Apple’s new US$350 HomePod could make an impact in several ways. In addition to providing listeners with highly praised sound quality, the smart speaker literally could make an impression on some of the wood surfaces it touches — in the form of white rings.
The HomePod, which is compatible only with other Apple products, can stream music to those who have an Apple Music subscription. It has a few other capabilities too — including the dubious ability to mar certain types of wood surfaces.
Surfaces that are treated with oil, like a butcher block countertop, for example, apparently react badly with the silicon base of the HomePod, and contact can leave a lasting ring. Some users reportedly used the product for less than 20 minutes before the speaker left its mark!
— Brian Tong (@briantong) February 14, 2018
This problem isn’t confined to Apple’s HomePod. It could be an issue with any rubber or silicone-footed surface that is left on an oiled countertop. However, Apple apparently failed to warn customers and only acknowledged a possible risk after multiple reports surfaced on Wednesday.
On the official product support page for the HomePod, the company notes that any speaker that utilizes vibration-damping silicone could leave marks. Concerned users are advised to follow the furniture maker’s recommended cleaning recommendations and perhaps consider placing their HomePod on a different surface.
Apple’s response, which includes the observation that any rings could “often” simply go away once a device is moved, or that mild cleaning might be enough to remove the rings, struck a sour chord with some observers, who chastised the tech giant for failing to address the issue sooner.
“That’s so typical of Apple — the ‘you’re holding it wrong’ defense,” said Roger Kay, principal analyst at Endpoint Technologies Associates.
“This is very reminiscent of antennagate, where Apple’s response was that the customer should hold the phone different,” noted Roger Entner, principal analyst at Recon Analytics.
Most modern electronics, from TVs to PC speakers, have rubber or silicone bases that help provide stability and reduce vibrations, so the HomePod speaker is far from the only product with these characteristics. These synthetic materials can break down over time, and oils will hasten the deterioration.
There are a lot of objects that could stain or damage many types of surfaces, Kay told TechNewsWorld.
“There’s no reason on the face of it that Apple’s device would cause any more harm than any other piece of electronics,” he said.
Apple’s use of a specific type of silicone rather than rubber appears to be the cause of the HomePod’s problems resulting in the white rings.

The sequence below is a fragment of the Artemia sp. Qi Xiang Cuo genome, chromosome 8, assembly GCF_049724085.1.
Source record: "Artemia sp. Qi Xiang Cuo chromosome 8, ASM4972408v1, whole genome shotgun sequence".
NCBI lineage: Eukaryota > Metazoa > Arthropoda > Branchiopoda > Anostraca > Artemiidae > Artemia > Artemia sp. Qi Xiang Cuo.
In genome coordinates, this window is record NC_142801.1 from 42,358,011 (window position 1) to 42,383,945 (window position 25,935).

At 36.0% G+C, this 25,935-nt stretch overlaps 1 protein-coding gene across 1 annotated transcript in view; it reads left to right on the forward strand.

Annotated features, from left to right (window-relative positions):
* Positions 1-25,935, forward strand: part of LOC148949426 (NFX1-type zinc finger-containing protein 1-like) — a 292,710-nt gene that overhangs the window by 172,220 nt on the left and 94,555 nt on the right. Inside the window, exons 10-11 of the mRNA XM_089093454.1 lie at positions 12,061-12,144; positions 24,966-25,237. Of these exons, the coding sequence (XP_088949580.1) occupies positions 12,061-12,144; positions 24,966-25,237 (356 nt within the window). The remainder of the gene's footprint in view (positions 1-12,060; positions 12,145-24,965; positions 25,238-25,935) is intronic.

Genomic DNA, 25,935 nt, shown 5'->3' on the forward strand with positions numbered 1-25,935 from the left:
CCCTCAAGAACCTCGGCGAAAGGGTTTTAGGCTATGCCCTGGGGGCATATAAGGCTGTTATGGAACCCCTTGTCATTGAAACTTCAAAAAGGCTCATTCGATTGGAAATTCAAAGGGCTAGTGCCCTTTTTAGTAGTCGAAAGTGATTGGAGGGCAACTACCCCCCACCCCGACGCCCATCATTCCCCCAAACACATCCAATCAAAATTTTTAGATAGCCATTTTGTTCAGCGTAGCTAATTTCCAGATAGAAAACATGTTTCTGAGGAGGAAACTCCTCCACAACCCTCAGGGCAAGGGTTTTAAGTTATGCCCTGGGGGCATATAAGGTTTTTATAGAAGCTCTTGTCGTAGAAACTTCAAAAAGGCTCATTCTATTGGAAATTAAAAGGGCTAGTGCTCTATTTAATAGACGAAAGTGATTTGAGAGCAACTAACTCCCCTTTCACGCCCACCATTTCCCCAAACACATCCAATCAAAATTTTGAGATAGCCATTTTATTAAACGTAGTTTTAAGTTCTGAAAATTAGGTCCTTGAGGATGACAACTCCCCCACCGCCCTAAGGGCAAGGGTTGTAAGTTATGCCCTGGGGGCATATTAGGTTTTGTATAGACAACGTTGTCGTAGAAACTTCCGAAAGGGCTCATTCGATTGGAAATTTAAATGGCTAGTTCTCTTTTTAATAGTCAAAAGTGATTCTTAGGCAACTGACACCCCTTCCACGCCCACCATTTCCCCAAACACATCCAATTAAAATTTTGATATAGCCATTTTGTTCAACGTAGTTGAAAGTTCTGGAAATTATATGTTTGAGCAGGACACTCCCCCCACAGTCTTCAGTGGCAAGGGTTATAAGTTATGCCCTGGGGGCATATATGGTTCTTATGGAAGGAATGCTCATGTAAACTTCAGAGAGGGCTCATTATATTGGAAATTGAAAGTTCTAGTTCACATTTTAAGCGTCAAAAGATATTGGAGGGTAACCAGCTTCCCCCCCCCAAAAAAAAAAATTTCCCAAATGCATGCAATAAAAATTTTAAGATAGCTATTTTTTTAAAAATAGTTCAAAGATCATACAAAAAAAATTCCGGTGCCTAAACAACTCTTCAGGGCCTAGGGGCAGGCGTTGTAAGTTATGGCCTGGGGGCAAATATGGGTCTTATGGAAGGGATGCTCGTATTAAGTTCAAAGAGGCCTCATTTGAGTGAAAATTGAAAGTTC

Further, Apple has billed the device as a product meant to be used around the home — not on a dedicated stand where TVs often are placed.
“Things typically stain tables when they’re wet, but I see no reason for a HomePod to get wet in normal usage,” Kay added.
“Apple should have used a different material where this wouldn’t have happened,” Recon Analytics’ Entner told TechNewsWorld. “Lesser companies than Apple have figured it out how to build a device that doesn’t leave residue on a surface.”
This issue could have ripples that go beyond the white rings. The HomePod already has been criticized for working exclusively in the Apple ecosystem. The staining issue puts greater focus on the negatives, and Apple’s lackluster response does little to repair the damage.
“These types of manufacturing issues and especially edge-case test scenarios can happen, but what’s important is how quickly organizations identify these, and how they respond to them,” said Scott Kendrick, vice president of marketing at CallMiner.
“Catching an issue as it becomes common but before it makes it to widespread [visibility] can be the difference between failure and success of a product,” he told TechNewsWorld.
Identifying the issue is half the battle. The real work comes in crafting an effective response and ensuring customer care agents can execute on it, added Kendrick.
It appears Apple may have failed in that regard, having offered users little in the way of practical tips.
The actual fix could be rather simple, suggested Kay. “You just use common sense as to whether something needs a coaster or other protective material underneath it.”